Winner of the Nobel Prize in Economics in 1998, Indian thinker Amartya Sen prefers to hold back on economic discussions. According to him, the topic already receives too much attention—”practically all the time”—and there are more important issues, such as freedom and people.
In an interview with Sheet, Sen claims to be concerned about threats to human life due to political intolerance, which is spreading in the world. “There are a lot of things happening that are disruptive. Whether or not they are economically disruptive is a secondary question.”
The Indian thinker, who gained renown for his studies on hunger and for defending development with freedom, respect for individuals and social well-being, says he is following the Brazilian reality to a certain extent.
According to him, Brazil has a lot to teach the rest of the world and, like any country, it has the capacity to grow while fighting inequalities.
“Social justice is not an abstract formula. Social justice is a way in which we can help each other, in which the gains that people make can be shared with other people”, he says.
Sen recently published his memoir, released in Brazil by Companhia das Letras under the title “Uma Casa no Mundo”. In it, the economist details how his personal experiences influenced his work in favor of improving the human condition.
The interview was done by video call, before the second round of Brazil’s elections.
At the beginning of the book, Mr. talk about the situation in Burma [atual Mianmar] and takes the opportunity to reflect on the political intolerance that has been taking place around the world. Mr. Do you think political intolerance and authoritarian regimes can pose a threat to fair economic development? I don’t know about economic development. It is certainly a threat to our lives. Economics is often overemphasized. Not everything needs to be judged by its economic success or failure.
I think our lives are seriously affected right now, whether it’s thinking about what’s happening in Ukraine, what’s maybe happening in China, or what’s happening within the confines of the Indian subcontinent as well. There are a lot of things going on that are disturbing. Whether or not they are economically disruptive is a secondary question.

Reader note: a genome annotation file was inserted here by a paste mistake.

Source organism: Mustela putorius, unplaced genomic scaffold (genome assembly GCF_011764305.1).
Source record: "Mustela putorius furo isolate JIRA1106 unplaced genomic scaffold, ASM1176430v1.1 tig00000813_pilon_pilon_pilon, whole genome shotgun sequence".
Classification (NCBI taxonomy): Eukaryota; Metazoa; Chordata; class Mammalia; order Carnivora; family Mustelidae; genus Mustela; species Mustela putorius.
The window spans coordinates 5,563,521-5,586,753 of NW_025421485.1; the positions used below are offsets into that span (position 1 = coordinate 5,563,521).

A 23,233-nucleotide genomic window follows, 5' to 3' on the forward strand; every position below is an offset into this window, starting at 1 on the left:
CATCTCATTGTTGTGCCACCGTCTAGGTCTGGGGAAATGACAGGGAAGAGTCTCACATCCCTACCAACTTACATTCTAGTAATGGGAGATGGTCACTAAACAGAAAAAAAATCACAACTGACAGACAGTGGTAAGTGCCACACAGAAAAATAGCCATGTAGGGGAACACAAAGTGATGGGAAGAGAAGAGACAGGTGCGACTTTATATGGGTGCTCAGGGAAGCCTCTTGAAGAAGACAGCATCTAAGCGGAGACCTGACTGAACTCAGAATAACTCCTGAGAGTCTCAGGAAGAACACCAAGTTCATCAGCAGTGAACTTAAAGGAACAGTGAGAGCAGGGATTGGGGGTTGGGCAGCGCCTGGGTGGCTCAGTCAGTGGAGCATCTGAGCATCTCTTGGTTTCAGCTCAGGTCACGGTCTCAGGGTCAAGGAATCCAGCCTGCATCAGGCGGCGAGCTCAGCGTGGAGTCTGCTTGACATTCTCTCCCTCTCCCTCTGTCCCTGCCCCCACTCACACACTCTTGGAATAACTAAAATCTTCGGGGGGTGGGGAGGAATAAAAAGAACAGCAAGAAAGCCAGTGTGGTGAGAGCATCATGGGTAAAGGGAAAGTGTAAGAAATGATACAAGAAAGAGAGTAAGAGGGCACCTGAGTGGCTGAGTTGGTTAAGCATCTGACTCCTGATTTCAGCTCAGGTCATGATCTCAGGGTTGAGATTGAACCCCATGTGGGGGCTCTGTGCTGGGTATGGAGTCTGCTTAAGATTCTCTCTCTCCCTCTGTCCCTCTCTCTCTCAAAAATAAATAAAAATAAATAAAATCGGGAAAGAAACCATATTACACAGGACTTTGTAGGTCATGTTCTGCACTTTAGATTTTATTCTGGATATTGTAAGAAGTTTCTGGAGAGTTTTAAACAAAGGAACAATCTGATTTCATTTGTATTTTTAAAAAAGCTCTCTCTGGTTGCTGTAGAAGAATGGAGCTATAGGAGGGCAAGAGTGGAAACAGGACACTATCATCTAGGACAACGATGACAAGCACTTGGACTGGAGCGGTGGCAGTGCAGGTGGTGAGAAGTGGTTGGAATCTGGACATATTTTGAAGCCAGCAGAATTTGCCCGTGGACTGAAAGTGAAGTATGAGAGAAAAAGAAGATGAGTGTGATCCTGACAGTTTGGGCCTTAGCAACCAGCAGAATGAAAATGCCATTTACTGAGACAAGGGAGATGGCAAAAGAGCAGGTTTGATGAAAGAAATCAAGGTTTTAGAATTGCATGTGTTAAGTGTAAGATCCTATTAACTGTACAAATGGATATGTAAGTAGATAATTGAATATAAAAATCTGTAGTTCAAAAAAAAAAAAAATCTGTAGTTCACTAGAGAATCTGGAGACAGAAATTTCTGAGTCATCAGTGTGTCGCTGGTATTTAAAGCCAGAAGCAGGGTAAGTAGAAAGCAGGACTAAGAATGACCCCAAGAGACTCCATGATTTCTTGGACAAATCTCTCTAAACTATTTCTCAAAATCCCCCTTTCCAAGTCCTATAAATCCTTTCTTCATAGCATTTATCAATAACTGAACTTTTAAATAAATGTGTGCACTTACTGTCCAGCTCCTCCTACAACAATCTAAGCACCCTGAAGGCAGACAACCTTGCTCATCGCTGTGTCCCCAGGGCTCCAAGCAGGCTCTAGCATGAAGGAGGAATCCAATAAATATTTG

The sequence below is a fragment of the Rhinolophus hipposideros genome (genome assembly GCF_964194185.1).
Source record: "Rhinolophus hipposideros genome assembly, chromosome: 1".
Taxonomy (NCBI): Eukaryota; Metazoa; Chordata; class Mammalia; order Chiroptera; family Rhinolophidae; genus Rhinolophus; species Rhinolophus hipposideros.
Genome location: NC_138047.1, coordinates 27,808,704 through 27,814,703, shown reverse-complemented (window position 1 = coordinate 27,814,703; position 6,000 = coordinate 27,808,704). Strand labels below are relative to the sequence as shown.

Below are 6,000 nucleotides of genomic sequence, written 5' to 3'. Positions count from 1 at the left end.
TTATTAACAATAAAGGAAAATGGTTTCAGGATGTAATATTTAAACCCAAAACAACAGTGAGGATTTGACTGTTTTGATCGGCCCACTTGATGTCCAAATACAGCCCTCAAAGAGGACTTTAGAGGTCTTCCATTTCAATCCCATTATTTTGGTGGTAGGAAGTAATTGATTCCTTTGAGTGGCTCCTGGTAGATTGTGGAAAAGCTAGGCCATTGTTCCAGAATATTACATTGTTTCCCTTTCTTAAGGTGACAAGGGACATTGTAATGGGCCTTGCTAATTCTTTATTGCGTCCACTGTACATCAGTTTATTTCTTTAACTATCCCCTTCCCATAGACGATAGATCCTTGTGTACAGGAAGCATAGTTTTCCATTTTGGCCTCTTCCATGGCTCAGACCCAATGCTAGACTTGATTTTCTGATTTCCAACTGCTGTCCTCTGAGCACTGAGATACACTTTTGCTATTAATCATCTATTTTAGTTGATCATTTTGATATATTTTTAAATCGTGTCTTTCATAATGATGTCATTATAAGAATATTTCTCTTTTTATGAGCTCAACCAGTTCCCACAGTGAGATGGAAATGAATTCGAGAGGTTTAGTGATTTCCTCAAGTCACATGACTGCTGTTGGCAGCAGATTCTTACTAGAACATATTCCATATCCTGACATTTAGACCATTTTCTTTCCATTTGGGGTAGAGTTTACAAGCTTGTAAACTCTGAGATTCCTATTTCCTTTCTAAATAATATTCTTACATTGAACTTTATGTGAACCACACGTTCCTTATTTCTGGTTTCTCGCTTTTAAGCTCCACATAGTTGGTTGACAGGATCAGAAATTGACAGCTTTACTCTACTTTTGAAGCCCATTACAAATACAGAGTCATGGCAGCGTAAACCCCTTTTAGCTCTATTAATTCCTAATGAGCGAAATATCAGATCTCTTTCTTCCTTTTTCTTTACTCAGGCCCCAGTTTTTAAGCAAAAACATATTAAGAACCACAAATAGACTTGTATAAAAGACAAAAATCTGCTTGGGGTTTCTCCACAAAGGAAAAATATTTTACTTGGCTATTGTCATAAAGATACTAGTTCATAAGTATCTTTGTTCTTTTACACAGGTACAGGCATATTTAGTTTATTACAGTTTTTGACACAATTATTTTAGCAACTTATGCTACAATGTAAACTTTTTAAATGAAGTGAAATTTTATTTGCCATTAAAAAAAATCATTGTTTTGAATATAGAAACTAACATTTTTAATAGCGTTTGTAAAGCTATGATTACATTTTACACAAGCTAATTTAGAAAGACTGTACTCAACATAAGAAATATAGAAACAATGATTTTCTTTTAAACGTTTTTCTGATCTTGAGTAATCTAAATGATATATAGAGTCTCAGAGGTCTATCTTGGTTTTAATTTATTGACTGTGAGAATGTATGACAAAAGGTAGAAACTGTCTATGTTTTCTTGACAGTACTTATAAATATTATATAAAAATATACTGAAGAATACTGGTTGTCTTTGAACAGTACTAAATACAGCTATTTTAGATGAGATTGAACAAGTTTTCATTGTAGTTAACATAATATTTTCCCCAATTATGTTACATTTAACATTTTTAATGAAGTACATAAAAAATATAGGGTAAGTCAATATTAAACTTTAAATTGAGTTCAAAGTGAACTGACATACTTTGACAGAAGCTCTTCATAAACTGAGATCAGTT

Mr. talk about the relationship between democracy and the welfare economy🇧🇷 How important is democracy if we really want to build an economic model that addresses social justice? Democracy is very important because we could not listen to each other without democracy. We could not pay attention to what different people in one country or in different countries are wanting.
The absence of democracy, which we unfortunately have today to a great extent in many parts of the world, leaves us in silence with each other. Not articulate, not open to conversation. I think this could be a radical failure of human life. I would go in that direction. The issue of economic failure seems to me secondary.
But when we talk about economic models, what should be at the heart of a good model? You’re going back to the economy [risos]🇧🇷 I think the economic model can take many different forms. The main thing is the extent to which there is justice, the extent to which there is opportunity for different people to participate in economic work that involves all of us. Economic cooperation is certainly important.
The reason I’m being a little restrained on the economic side is that the economic side gets a lot of attention all the time. Everyone is talking about economics.
I was told that the Republicans will win the election and they will defeat the Democrats in the US. Because? We’re told it’s because the Republicans have a better economy. All the while, there is a huge focus on economics. Sometimes it makes sense, but often it doesn’t.
Mr. have you been following the situation in Brazil? How do you see the current situation in the country? To a certain extent, yes, because Brazil is a very large part of the world. It has also been a very important country whose experience has been important.
It has been significantly great in understanding how to deal with, say, the unemployed, how to deal with the problem of illiteracy, problem of health and medical care.
These are big problems, whether they are in Brazil, the United States, India or China. These are inescapably important questions.
Mr. Do you still believe that Brazil can develop with social justice? Yes, I think any country can develop with social justice. Social justice is not an abstract formula. Social justice is a way in which we can help each other, in which the gains that people make can be shared with others. So yes, social justice can be an essential feature of development in any country in the world.